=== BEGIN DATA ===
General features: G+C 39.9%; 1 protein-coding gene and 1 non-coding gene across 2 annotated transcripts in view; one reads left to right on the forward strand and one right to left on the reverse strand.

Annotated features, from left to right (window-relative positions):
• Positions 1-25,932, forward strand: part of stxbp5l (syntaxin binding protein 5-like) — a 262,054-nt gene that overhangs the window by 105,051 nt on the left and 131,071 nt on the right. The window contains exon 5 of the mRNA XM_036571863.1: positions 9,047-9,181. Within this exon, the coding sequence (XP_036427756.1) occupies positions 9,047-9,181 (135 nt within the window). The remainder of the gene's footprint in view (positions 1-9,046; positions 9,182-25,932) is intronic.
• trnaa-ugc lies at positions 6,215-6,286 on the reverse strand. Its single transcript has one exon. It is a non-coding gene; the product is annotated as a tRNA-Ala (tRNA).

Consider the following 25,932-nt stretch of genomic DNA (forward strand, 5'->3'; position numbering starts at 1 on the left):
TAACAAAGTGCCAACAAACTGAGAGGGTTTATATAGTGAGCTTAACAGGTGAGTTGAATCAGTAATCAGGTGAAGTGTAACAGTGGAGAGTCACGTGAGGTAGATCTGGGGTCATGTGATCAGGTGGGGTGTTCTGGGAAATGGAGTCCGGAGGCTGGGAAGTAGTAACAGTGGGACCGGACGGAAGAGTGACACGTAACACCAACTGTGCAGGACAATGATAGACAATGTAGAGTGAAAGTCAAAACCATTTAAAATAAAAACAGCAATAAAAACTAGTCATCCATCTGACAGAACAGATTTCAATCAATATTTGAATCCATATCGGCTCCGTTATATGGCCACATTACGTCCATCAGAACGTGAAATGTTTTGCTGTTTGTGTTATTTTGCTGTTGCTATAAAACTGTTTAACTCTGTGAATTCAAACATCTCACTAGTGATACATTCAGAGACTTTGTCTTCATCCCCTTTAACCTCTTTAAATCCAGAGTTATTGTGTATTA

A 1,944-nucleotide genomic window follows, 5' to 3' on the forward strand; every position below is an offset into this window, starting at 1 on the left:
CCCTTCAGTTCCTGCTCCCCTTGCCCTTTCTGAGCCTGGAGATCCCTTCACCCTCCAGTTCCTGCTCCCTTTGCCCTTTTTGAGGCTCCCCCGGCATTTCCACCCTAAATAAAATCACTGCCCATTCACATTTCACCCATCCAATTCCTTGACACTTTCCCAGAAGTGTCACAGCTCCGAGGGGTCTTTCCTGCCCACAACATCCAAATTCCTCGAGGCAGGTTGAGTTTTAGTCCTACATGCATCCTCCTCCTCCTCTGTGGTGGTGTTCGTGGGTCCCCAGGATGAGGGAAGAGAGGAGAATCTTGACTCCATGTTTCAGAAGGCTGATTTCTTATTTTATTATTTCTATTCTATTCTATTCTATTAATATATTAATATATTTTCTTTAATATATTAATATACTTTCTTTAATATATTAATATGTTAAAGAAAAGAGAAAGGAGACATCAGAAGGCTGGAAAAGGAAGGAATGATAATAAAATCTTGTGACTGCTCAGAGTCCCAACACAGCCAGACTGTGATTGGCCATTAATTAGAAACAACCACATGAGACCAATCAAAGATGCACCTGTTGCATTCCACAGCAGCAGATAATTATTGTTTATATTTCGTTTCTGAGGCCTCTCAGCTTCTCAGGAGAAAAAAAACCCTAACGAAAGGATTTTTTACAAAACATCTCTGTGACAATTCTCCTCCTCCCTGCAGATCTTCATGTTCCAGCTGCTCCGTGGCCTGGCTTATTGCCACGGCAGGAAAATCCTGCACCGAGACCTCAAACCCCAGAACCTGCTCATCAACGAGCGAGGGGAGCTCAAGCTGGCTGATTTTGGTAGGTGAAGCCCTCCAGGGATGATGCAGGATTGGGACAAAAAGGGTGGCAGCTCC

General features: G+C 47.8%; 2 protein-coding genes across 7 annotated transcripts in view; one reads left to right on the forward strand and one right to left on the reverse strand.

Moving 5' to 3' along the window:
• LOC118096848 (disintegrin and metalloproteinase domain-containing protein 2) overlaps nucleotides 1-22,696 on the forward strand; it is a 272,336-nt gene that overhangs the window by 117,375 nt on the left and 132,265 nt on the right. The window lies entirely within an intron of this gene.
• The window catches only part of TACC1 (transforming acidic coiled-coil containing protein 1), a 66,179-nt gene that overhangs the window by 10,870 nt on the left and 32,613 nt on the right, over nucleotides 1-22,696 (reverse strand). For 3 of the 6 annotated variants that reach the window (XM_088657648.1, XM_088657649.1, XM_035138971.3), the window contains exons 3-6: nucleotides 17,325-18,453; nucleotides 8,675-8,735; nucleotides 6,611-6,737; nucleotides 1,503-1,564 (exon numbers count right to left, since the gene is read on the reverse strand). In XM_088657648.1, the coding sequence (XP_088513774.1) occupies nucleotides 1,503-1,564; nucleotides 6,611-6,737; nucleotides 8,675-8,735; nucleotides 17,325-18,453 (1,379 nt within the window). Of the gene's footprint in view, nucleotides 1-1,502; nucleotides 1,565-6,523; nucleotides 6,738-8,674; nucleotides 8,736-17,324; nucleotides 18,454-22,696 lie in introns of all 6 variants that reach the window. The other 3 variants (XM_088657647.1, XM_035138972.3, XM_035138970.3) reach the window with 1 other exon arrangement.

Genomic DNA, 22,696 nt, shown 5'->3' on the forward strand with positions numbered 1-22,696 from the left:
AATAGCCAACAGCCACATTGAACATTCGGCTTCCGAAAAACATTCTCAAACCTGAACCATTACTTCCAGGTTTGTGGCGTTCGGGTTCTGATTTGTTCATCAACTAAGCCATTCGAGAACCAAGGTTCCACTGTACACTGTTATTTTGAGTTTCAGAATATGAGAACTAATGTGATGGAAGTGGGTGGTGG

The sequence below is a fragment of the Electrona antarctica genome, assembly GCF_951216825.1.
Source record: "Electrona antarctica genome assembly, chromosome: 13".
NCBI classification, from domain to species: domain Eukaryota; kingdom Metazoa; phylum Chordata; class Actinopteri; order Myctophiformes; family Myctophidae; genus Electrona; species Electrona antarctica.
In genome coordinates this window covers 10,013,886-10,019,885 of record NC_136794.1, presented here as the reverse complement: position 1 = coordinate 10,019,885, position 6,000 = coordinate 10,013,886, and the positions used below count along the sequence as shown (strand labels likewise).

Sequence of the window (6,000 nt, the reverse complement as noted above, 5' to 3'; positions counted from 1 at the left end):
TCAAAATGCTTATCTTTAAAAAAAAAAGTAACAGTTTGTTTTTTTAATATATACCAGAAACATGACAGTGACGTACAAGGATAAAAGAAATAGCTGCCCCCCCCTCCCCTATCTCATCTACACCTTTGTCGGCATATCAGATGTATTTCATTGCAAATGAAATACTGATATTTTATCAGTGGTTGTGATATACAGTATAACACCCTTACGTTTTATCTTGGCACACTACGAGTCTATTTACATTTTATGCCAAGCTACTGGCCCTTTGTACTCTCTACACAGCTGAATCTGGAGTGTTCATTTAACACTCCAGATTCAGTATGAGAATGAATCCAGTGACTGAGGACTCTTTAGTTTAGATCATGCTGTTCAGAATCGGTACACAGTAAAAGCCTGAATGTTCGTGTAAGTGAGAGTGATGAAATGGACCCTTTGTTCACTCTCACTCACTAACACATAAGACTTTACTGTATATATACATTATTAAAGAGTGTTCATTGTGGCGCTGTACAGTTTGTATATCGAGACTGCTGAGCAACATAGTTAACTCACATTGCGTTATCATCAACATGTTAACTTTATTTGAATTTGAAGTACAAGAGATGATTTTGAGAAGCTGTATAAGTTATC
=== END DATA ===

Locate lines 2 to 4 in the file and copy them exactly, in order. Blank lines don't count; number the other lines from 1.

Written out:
Annotated features, from left to right (window-relative positions):
• Positions 1-25,932, forward strand: part of stxbp5l (syntaxin binding protein 5-like) — a 262,054-nt gene that overhangs the window by 105,051 nt on the left and 131,071 nt on the right. The window contains exon 5 of the mRNA XM_036571863.1: positions 9,047-9,181. Within this exon, the coding sequence (XP_036427756.1) occupies positions 9,047-9,181 (135 nt within the window). The remainder of the gene's footprint in view (positions 1-9,046; positions 9,182-25,932) is intronic.
• trnaa-ugc lies at positions 6,215-6,286 on the reverse strand. Its single transcript has one exon. It is a non-coding gene; the product is annotated as a tRNA-Ala (tRNA).